The American Civil Liberties Union of Delaware (ACLU) may also be contacted for free legal services for certain types of cases. 

The following section includes contact information and descriptions of the types of matters that may be available through the four organizations connected to the Legal Help Link referral service or the types of matters that may be available by contacting the ACLU.

Legal Help Link, Referral Service for Persons Seeking Free Legal Services

New Castle County

Kent County and Sussex County

(302) 478-8850

(888) 225-0582

Legal Help Link makes referrals to the following four organizations.

Community Legal Aid Society (CLASI) and Elder Law Program (ELP) (www.declasi.org )

New Castle County

Kent County

Sussex County

(302) 575-0666/0660              (800) 292-7980

(302) 674-3684                   (800) 537-8383

(302) 856-4112              
(800) 462-7070

CLASI is a private, non-profit law firm that provides representation in non-criminal cases, also known as civil cases.  CLASI represents persons who have disabilities and who have income and assets under certain amounts tied to federal poverty guidelines.  In addition, the Elder Law Program (the ELP) of CLASI provides legal services to persons age 60 and over.  The ELP provides assistance with consumer problems, such as debt collection and home repair issues, housing problems, such as eviction, and benefits issues related to Medicaid and Social Security.  The ELP also prepares powers of attorney and advance health-care directives for persons age 60 or over.  Advance health-care directives may be referred to as living wills or other names in jurisdictions other than Delaware.  The ELP does not prepare wills.  There are no financial eligibility requirements for the ELP.  However, the ELP may not be able to handle all requests for services and therefore, does give priority to persons who are socially and economically needy.

Delaware Volunteer Legal Services, Inc. (DVLS) (www.dvls.org )

New Castle County

Kent or Sussex County Office

(302) 478-8680

(888) 225-0582

DVLS provides free services provided by volunteer attorneys for persons who have non-criminal cases, also known as civil cases, in any issue an older Delawarean may have, including among other issues, the following:  guardianships; the preparation of wills, powers of attorney for financial matters, powers of attorney for health-care decisions, and advance health-care directives; housing issues when there is a legal excuse for not paying rent; and protection from abuse and other family law matters for victims of domestic violence.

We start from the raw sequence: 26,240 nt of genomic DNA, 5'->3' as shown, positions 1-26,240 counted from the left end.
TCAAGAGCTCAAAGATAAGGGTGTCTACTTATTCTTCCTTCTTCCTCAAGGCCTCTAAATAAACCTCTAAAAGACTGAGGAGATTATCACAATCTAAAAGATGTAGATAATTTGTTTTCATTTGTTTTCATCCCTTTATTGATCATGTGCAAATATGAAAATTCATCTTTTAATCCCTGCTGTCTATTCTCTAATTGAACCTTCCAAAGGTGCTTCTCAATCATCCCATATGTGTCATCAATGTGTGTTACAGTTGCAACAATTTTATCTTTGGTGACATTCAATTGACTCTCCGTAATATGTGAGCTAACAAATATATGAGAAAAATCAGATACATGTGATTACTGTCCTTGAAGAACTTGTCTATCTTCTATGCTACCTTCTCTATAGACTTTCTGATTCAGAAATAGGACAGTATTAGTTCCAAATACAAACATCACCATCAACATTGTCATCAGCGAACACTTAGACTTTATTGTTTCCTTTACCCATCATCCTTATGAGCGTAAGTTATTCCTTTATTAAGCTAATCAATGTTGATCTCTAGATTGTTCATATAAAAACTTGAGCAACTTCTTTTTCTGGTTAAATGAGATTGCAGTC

Legal Services Corporation of Delaware, Inc. (LSCD) (www.lscd.com )

New Castle County

Dover Office

(302) 575-0408

(302) 734-8820

LSCD provides free legal services in certain types of non-criminal cases, also known as civil cases, including cases involving the following:  bankruptcy cases; private landlord-tenant cases; debt collection; repossession; deceptive trade practices; fraud; breach of contract cases; and unemployment compensation cases.

Widener University Delaware Law School (www.law.widener.edu )

You may be eligible for legal services through one of the clinics at the Delaware campus of Widener University Delaware Law School.  The Delaware Civil Law Clinic represents victims of domestic violence and custody and visitation matters in conjunction with DVLS.  There may be other clinics at Widener University Delaware Law School which will provide free legal services to you based on your type of legal issue and your financial situation.

American Civil Liberties Union (ACLU) of Delaware (www.aclu-de.org ) (302) 654-5326

          The ACLU is a non-profit, non-partisan organization devoted exclusively to the defense and promotion of individual rights and liberties guaranteed to every person in the United States by the Constitution and laws of the United States.  The ACLU represents all people, including older people, on all ACLU issues, including among other issues, the following: prison conditions; free speech; religious freedom; immigrants' rights; racial justice; discrimination; and privacy issues.

          If you think that your legal issue or the legal issue of a family member may be the type of issue that the ACLU handles, you must contact the ACLU directly.  The ACLU is not one of the organizations to which Legal Help Link makes referrals.